Thursday, April 21, 2011

Proof That Puglia Has Terroir

It has become almost redundant to describe Puglia’s wines as “sun-drenched.” It’s as common a wine descriptor as “crisp” in regard to New Zealand Sauvignon Blanc, as “jammy and spicy” for California Zinfandels, and, what do you know, "elegant" in regard to anything expensive. When living in Puglia, I made a 5-post investigation to answer the question: Does Puglia, Italy have terroir? I found the results inconclusive, but learned that most winemakers believe that Puglia does in fact have terroir, that Puglia's terroir will most likely come out with time and hard work, and, further, that the grape that will express Puglia's terroir is Negroamaro.

Fast-forwarding to the present, Puglia's wines are blowing up, as is the region in general. Wine writers, sommeliers, and restaurant's wine directors are repeatedly describing Puglia's wines in the same way: sun-drenched. I don't think that this is a poor or unimaginative description, as is "elegant." Why? Because Puglia's terroir might come from the sky as much as from the ground. I think that all this -- the fact that so many people describe Puglia wine using the same words -- suggests that Puglia's wines have a geographic identity. Further, that Puglia's wines do in fact taste so particular that they could not be recreated in any other growing environment. What do you think? Do Puglia's wines have terroir? Or is it still too early to tell?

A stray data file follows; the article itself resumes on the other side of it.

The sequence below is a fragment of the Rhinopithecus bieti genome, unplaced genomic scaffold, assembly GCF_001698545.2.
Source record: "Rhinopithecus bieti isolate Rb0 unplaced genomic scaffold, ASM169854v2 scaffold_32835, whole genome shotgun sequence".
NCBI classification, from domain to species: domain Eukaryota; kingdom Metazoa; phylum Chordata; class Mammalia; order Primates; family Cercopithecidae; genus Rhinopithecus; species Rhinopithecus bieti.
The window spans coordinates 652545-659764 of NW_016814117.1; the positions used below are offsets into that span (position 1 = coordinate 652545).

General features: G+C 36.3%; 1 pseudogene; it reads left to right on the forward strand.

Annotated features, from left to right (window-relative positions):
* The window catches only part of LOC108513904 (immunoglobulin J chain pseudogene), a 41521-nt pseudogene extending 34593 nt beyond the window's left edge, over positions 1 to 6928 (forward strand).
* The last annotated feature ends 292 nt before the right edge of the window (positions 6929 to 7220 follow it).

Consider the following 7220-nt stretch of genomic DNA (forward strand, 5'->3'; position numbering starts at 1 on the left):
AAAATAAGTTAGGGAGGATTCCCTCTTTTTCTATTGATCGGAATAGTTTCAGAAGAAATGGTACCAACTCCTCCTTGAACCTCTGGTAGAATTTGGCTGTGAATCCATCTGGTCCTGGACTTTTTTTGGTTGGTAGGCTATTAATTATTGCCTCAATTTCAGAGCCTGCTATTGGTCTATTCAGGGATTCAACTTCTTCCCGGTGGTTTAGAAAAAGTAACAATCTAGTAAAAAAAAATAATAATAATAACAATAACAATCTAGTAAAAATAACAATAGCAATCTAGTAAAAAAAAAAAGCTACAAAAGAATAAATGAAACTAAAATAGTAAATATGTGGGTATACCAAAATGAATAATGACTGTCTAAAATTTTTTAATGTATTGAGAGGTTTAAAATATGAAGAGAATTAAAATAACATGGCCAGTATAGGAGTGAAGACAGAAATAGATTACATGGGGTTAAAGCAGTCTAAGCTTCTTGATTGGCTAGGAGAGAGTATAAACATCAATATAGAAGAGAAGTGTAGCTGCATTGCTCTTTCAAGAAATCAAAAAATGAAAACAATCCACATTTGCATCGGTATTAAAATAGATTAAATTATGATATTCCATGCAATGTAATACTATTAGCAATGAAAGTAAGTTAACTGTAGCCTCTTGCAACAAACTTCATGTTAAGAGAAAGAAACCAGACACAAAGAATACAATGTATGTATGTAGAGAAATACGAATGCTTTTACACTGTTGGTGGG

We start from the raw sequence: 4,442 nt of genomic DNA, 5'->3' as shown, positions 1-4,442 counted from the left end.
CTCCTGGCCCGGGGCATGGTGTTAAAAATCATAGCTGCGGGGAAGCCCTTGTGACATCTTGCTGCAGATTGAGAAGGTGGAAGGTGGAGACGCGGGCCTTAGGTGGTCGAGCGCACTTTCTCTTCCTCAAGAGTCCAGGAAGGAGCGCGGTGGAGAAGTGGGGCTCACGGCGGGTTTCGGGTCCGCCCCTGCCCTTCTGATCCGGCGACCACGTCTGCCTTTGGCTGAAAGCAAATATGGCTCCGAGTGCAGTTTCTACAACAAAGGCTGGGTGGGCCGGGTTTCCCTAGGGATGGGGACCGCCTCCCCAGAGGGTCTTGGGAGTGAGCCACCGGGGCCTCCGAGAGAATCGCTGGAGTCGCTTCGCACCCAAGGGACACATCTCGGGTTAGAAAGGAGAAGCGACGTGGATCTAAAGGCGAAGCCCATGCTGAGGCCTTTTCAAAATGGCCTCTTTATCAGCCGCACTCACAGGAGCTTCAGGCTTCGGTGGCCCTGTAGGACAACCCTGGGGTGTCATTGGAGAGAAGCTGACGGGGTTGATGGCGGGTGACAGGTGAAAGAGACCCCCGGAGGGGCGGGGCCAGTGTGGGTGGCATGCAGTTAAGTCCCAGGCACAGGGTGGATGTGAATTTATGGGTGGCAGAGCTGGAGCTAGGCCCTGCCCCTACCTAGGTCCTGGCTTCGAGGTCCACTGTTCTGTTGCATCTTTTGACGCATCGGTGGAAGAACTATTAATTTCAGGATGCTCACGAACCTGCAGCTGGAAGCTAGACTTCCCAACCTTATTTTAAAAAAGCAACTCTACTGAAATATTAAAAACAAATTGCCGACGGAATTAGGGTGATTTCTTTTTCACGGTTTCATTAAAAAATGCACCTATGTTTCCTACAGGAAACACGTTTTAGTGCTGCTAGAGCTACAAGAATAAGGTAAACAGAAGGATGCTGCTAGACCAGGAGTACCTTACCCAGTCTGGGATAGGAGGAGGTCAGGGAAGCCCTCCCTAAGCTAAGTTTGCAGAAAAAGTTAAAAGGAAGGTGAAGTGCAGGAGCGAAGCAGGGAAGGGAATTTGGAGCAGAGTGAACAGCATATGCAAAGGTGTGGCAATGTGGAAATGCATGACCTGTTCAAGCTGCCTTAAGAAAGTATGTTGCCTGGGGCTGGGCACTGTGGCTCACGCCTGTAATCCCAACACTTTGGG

Below are a few photos I took that show what Puglia's terroir means to me:













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